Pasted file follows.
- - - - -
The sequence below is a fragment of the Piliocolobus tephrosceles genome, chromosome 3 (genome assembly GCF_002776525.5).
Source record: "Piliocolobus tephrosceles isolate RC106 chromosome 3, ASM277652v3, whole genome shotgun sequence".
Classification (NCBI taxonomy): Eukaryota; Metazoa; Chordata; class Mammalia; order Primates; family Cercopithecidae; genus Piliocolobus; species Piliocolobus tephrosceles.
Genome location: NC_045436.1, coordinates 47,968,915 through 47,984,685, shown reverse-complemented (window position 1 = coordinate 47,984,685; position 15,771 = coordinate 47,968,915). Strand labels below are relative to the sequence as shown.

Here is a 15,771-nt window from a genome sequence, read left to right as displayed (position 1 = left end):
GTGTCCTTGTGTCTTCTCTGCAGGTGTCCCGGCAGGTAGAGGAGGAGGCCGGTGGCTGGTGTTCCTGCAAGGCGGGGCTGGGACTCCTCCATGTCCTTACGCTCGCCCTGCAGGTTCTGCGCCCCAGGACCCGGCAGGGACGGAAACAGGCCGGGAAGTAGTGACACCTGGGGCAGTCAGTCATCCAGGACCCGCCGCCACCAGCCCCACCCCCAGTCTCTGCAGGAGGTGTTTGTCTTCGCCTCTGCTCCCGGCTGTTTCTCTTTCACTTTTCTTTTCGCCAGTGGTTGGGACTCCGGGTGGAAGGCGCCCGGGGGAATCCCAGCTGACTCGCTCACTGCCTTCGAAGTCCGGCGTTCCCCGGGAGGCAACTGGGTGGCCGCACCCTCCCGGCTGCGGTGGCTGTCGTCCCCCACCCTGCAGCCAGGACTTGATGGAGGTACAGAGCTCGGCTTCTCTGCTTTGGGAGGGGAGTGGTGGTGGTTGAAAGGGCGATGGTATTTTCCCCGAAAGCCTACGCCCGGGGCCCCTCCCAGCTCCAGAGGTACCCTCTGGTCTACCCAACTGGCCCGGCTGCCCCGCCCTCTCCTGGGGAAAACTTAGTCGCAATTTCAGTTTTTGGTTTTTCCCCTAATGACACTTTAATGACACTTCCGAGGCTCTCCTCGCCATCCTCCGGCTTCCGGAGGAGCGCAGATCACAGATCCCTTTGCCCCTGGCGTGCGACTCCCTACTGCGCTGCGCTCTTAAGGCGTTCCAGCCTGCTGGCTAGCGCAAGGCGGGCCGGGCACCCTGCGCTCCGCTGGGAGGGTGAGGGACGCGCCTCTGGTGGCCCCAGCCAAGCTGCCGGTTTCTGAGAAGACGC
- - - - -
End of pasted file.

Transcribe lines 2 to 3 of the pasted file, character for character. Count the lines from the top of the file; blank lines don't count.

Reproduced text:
Source record: "Piliocolobus tephrosceles isolate RC106 chromosome 3, ASM277652v3, whole genome shotgun sequence".
Classification (NCBI taxonomy): Eukaryota; Metazoa; Chordata; class Mammalia; order Primates; family Cercopithecidae; genus Piliocolobus; species Piliocolobus tephrosceles.